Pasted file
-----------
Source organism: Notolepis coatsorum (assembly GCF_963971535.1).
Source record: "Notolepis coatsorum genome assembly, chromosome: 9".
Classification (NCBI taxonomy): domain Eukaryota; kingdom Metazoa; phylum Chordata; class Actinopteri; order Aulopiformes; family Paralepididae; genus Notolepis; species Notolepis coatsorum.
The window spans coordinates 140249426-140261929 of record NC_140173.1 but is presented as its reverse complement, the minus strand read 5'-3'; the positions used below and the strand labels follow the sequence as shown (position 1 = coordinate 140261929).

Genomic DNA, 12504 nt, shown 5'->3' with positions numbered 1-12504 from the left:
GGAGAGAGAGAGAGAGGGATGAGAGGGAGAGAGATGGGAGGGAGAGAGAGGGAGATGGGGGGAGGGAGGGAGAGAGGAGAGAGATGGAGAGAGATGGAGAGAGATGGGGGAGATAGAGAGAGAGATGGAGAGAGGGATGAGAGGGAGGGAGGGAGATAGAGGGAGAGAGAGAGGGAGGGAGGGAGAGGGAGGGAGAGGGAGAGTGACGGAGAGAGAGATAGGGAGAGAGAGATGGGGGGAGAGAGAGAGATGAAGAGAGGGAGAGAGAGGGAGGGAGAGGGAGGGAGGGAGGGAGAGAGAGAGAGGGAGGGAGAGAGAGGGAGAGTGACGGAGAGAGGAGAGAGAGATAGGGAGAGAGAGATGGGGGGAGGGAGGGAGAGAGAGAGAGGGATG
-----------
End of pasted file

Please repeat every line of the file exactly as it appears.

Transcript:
Source organism: Notolepis coatsorum (assembly GCF_963971535.1).
Source record: "Notolepis coatsorum genome assembly, chromosome: 9".
Classification (NCBI taxonomy): domain Eukaryota; kingdom Metazoa; phylum Chordata; class Actinopteri; order Aulopiformes; family Paralepididae; genus Notolepis; species Notolepis coatsorum.
The window spans coordinates 140249426-140261929 of record NC_140173.1 but is presented as its reverse complement, the minus strand read 5'-3'; the positions used below and the strand labels follow the sequence as shown (position 1 = coordinate 140261929).

Genomic DNA, 12504 nt, shown 5'->3' with positions numbered 1-12504 from the left:
GGAGAGAGAGAGAGAGGGATGAGAGGGAGAGAGATGGGAGGGAGAGAGAGGGAGATGGGGGGAGGGAGGGAGAGAGGAGAGAGATGGAGAGAGATGGAGAGAGATGGGGGAGATAGAGAGAGAGATGGAGAGAGGGATGAGAGGGAGGGAGGGAGATAGAGGGAGAGAGAGAGGGAGGGAGGGAGAGGGAGGGAGAGGGAGAGTGACGGAGAGAGAGATAGGGAGAGAGAGATGGGGGGAGAGAGAGAGATGAAGAGAGGGAGAGAGAGGGAGGGAGAGGGAGGGAGGGAGGGAGAGAGAGAGAGGGAGGGAGAGAGAGGGAGAGTGACGGAGAGAGGAGAGAGAGATAGGGAGAGAGAGATGGGGGGAGGGAGGGAGAGAGAGAGAGGGATG